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Our envoys to the outside world.

Our envoys to the outside world

As Charles Dickens might have written, "It is the best of jobs, it is the worst of jobs.'

Those who perform it can make an important contribution to patient care, but they work difficult hours for low pay, and they get little respect. I'm talking about phlebotomy, a job that most of us have done at one time or another.

Medical technologists who still perform phlebotomy rounds look upon blood collection as an early morning nuisance to be tolerated until they can get down to the real work--specimen analysis. They don't realize that their dual role can be a plus in maintaining quality assurance of laboratory testing.

The phlebotomist/technologist is able to compare a patient's clinical appearance with laboratory test results and quickly verify out-of-range results. Phlebotomy also demands a level of interaction with physician and nursing staffs that usually fosters better communication.

Because it just doesn't make financial sense anymore to have a baccalaureate-level employee as a phlebotomist, most hospitals now hire individuals specifically trained to perform this service alone. What qualities should you look for when hiring a professional blood collector? Technique is obviously important. But equally important is the manner in which the specimen is collected. I can't think of any other job in the laboratory where such traits as personality, punctuality, communicativeness, and appearance are so critical to job performance.

As a manager, I don't get too upset about a complaint that a blood collector failed to hit a vein on the first try or gave a patient a hematoma. Such events are frequently difficult for the collector to control. What bothers me more are reports that a phlebotomist did not properly communicate to a patient what was being done, or was rude, or perhaps worst of all, neglected to verify patient identification. Such inexcusable, preventable activities cast phlebotomists, and the laboratory, in a poor light.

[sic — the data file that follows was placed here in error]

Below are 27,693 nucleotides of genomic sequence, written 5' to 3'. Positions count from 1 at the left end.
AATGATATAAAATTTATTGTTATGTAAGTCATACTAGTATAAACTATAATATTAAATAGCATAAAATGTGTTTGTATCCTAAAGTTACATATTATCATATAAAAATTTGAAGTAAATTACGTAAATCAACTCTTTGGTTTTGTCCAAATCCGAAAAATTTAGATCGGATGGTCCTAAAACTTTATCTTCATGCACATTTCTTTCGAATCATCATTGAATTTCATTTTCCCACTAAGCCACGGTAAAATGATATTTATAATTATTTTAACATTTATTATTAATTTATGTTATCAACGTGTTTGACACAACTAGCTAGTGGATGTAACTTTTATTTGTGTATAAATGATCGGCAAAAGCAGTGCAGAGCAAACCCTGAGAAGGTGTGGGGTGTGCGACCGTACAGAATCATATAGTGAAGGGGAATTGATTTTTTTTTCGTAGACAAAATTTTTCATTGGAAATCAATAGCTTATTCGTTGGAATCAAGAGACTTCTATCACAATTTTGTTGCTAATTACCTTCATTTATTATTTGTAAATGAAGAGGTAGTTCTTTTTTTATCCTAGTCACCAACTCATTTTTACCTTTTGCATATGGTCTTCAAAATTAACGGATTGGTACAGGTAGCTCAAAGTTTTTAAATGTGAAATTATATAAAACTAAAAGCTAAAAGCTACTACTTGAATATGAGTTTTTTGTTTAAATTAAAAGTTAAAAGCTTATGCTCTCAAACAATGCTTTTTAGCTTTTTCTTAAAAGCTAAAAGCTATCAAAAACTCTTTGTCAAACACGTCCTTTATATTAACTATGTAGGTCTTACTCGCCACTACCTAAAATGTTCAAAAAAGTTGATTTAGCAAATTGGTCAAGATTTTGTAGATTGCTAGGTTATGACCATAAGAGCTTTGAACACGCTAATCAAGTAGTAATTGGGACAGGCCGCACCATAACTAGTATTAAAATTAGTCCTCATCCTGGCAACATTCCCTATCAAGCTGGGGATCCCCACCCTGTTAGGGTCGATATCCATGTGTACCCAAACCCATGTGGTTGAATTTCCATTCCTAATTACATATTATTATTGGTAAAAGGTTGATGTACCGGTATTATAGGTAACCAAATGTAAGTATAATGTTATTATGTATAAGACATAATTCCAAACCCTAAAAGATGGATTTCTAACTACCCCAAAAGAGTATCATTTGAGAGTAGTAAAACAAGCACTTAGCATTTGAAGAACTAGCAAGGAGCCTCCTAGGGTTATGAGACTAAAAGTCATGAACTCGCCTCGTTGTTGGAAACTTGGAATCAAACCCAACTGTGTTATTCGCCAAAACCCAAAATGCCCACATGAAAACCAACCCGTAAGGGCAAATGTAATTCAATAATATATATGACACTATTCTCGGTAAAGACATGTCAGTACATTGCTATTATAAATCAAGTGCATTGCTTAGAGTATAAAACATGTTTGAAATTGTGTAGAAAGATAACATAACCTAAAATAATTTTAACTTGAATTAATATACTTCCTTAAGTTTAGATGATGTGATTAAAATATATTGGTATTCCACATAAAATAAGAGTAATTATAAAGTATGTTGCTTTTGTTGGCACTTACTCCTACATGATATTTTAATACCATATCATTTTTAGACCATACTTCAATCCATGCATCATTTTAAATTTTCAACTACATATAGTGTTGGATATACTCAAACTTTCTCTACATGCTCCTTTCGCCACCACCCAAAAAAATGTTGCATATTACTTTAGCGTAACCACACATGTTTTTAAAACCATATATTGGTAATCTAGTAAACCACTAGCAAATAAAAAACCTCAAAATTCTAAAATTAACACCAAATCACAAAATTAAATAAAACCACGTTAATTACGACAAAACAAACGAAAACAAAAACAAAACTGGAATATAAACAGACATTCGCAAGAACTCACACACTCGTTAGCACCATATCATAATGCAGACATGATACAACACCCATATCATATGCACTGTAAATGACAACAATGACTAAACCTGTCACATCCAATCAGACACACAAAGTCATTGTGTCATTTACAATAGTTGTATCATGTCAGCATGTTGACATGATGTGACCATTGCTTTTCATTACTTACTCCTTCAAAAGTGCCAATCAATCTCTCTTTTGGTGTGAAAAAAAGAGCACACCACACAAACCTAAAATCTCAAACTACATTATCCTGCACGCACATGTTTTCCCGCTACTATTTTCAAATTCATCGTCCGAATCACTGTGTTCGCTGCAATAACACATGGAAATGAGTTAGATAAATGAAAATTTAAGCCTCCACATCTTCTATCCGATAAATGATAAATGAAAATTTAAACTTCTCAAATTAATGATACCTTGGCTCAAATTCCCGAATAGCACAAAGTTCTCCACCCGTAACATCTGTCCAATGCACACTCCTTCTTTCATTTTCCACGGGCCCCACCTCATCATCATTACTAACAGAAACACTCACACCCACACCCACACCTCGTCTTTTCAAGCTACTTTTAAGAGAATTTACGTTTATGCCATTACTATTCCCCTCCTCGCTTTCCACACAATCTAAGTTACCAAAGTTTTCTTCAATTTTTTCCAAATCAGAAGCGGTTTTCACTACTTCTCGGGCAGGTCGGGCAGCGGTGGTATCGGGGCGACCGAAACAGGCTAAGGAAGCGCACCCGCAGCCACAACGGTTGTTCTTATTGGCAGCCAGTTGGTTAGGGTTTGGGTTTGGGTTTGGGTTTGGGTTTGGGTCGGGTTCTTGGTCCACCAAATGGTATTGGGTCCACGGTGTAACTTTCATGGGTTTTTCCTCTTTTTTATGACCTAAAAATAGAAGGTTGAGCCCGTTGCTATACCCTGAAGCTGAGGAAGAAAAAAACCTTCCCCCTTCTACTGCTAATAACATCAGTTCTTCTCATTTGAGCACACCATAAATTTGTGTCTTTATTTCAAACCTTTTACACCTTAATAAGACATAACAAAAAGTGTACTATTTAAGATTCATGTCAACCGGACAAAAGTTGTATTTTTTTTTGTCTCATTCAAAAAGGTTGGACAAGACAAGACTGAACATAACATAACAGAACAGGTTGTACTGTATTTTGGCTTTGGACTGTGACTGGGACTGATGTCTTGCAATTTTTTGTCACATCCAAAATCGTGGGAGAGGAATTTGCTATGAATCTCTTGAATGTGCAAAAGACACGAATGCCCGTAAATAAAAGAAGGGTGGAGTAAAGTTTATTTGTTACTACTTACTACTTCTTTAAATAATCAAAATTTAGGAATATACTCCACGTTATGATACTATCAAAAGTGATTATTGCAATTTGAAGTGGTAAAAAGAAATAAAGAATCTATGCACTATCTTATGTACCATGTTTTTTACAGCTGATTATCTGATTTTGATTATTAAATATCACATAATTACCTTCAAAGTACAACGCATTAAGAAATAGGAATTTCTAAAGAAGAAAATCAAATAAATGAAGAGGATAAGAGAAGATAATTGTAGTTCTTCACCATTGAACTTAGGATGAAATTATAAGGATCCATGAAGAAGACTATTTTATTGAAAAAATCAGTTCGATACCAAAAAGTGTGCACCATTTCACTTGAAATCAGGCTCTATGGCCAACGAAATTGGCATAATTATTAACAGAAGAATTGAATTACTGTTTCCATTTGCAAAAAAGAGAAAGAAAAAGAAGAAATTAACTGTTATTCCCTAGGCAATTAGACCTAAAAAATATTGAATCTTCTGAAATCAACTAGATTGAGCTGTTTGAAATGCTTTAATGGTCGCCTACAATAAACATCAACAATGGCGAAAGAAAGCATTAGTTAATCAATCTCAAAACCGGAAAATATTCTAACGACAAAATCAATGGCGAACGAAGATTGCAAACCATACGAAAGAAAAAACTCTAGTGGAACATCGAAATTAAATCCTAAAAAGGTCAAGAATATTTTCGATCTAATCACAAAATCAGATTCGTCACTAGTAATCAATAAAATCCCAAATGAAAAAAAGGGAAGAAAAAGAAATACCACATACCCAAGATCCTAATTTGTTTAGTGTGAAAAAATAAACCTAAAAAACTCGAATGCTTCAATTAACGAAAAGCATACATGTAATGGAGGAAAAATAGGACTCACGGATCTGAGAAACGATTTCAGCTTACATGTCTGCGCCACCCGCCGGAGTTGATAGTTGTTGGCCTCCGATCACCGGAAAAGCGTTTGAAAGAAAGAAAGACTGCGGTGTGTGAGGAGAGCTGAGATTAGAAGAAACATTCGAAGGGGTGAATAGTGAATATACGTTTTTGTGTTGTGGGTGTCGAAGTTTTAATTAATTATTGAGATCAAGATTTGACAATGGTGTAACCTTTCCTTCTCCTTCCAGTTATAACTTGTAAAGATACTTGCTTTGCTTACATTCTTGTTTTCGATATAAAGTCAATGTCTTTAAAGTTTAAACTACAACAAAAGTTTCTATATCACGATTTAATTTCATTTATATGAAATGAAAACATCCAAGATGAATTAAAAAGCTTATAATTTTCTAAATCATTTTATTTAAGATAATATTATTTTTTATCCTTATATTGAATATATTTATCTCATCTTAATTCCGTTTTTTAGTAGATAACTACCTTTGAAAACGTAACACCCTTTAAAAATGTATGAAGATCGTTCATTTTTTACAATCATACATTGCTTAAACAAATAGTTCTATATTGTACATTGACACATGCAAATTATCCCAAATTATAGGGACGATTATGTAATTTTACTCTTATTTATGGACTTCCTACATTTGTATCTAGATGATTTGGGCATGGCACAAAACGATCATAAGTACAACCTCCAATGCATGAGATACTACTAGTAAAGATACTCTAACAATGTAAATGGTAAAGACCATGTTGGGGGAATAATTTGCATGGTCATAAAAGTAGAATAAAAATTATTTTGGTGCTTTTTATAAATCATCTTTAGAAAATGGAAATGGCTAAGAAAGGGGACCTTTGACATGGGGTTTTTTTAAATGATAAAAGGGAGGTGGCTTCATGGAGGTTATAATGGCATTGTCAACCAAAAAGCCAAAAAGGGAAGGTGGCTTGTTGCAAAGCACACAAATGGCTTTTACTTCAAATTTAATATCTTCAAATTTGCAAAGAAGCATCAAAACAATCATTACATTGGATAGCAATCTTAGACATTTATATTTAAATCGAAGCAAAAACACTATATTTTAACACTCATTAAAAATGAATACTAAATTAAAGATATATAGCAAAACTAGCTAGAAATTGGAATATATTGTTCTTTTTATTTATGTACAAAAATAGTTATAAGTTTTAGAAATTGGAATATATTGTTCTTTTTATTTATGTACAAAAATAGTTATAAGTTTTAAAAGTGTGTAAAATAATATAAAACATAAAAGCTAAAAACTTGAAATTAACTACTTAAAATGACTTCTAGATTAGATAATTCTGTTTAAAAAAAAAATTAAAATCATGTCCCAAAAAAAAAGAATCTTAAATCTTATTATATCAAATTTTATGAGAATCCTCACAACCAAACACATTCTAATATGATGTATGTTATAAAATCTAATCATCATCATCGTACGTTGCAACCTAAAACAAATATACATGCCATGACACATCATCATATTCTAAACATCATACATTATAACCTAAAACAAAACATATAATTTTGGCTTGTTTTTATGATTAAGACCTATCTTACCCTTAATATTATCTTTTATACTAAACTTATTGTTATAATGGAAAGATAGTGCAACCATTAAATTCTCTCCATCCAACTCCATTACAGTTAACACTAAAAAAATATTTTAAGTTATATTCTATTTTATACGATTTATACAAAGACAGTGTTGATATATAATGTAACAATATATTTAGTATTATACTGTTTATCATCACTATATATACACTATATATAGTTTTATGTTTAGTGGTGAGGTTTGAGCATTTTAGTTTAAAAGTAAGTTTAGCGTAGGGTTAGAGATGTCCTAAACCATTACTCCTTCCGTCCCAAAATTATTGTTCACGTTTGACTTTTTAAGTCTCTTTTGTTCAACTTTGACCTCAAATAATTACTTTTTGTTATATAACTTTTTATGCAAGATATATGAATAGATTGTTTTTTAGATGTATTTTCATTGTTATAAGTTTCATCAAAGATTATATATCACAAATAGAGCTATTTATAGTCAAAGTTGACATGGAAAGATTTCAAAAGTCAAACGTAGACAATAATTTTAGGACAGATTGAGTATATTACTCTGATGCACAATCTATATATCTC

Phlebotomists represent the clinical laboratory to most physicians and nurses, and to virtually all patients. Because the laboratory's image is heavily dependent upon their performance, it is imperative that we put our best foot forward with phlebotomy personnel.

How well blood collectors do their jobs can usually be determined through patient surveys. Most hospitals, in an effort to improve service, have patients fill out post-discharge questionnaires. One area that's often covered is the quality of laboratory services. The average patient isn't in a position to judge the level of accuracy or turnaround time of laboratory results, but can respond to how painlessly blood was drawn and how courteous the collector was.

Given the high visibility of phlebotomists, it is important that we attract and retain the most qualified individuals. Fortunately, the interviewing and selection process works well when recruiting for this position.

During a phlebotomist job interview, we can observe how punctual, communicative, courteous, and neat in appearance the candidate is. It is relatively easy to pick out the winners from the losers when interviewing blood collectors.

To a degree, phlebotomy requires expertise in both medicine and public relations. Throw in early morning hours and less than outstanding salary, and it is apparent that the position calls for a special type of person.

All of us in the clinical laboratory should realize this. We should appreciate that we depend on phlebotomists to act as our envoys to the outside world and, of course, to supply us with timely and accurately collected specimens so we can do our jobs.
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Copyright 1986 Gale, Cengage Learning. All rights reserved.

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Title Annotation:phlebotomist-technologist
Author:Maratea, James M.
Publication:Medical Laboratory Observer
Article Type:column
Date:Jul 1, 1986
Words:575
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